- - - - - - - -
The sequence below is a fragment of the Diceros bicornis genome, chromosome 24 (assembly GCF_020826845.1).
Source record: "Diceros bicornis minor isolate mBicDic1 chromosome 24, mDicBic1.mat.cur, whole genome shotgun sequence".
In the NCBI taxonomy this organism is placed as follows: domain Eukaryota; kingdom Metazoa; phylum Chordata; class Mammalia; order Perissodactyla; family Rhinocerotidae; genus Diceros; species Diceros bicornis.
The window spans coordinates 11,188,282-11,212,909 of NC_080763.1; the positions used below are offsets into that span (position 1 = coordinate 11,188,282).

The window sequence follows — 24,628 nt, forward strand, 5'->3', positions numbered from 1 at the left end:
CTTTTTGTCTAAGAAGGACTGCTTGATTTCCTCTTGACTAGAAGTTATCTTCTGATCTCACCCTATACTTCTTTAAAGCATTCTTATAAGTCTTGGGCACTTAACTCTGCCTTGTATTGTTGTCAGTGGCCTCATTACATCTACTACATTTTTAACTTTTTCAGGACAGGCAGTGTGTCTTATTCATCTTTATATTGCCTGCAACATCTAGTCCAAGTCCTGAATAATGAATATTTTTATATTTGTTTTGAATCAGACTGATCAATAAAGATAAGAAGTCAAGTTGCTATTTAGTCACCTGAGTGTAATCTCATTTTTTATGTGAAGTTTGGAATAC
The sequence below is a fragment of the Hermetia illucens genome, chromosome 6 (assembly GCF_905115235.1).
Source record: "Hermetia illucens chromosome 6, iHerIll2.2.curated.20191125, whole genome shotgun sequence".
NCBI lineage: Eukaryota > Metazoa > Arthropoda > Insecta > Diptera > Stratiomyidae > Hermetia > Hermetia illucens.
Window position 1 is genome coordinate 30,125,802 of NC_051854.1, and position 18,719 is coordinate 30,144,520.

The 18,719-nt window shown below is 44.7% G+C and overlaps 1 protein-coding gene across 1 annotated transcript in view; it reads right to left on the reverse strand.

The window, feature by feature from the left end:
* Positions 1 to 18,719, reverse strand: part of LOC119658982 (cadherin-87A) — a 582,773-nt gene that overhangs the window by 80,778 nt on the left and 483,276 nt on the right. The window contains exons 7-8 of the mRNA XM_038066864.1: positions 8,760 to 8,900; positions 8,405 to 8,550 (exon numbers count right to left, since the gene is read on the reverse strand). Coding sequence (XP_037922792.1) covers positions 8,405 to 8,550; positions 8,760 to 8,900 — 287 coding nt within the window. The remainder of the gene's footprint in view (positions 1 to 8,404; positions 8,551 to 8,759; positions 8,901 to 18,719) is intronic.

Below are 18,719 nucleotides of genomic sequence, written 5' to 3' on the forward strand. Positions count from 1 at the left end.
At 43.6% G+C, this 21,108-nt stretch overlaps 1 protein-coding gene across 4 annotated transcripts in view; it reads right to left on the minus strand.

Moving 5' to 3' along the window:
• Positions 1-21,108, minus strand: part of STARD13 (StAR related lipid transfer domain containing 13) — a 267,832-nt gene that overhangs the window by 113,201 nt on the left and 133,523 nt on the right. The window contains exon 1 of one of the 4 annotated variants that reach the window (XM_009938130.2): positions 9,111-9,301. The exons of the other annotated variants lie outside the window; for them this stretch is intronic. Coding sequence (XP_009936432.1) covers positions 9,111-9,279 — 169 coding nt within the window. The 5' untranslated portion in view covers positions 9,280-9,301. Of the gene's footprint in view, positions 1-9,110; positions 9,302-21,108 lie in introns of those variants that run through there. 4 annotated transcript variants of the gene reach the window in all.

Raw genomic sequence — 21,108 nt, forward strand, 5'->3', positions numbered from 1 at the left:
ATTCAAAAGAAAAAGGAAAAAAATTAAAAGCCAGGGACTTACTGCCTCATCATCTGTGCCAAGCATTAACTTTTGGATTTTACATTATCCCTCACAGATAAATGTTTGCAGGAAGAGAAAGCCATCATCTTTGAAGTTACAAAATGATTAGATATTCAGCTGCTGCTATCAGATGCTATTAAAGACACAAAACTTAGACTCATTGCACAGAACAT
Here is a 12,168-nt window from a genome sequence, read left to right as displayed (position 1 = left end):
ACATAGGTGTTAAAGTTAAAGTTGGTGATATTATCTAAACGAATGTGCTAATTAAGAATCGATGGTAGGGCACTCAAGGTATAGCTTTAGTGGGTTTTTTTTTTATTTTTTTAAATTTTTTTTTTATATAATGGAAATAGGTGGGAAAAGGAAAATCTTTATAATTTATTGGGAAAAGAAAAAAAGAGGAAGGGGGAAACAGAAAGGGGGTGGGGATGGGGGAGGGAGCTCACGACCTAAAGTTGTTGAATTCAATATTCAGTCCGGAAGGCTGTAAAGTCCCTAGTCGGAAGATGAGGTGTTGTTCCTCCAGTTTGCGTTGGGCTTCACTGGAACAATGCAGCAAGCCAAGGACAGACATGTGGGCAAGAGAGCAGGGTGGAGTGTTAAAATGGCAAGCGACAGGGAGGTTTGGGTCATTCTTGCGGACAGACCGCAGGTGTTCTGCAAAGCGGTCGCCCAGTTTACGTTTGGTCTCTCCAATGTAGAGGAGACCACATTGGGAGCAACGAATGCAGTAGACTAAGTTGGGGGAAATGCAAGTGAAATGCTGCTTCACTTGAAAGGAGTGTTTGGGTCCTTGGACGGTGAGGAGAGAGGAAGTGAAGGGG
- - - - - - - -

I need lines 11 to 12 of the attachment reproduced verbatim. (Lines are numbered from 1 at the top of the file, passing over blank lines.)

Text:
The 18,719-nt window shown below is 44.7% G+C and overlaps 1 protein-coding gene across 1 annotated transcript in view; it reads right to left on the reverse strand.

The window, feature by feature from the left end: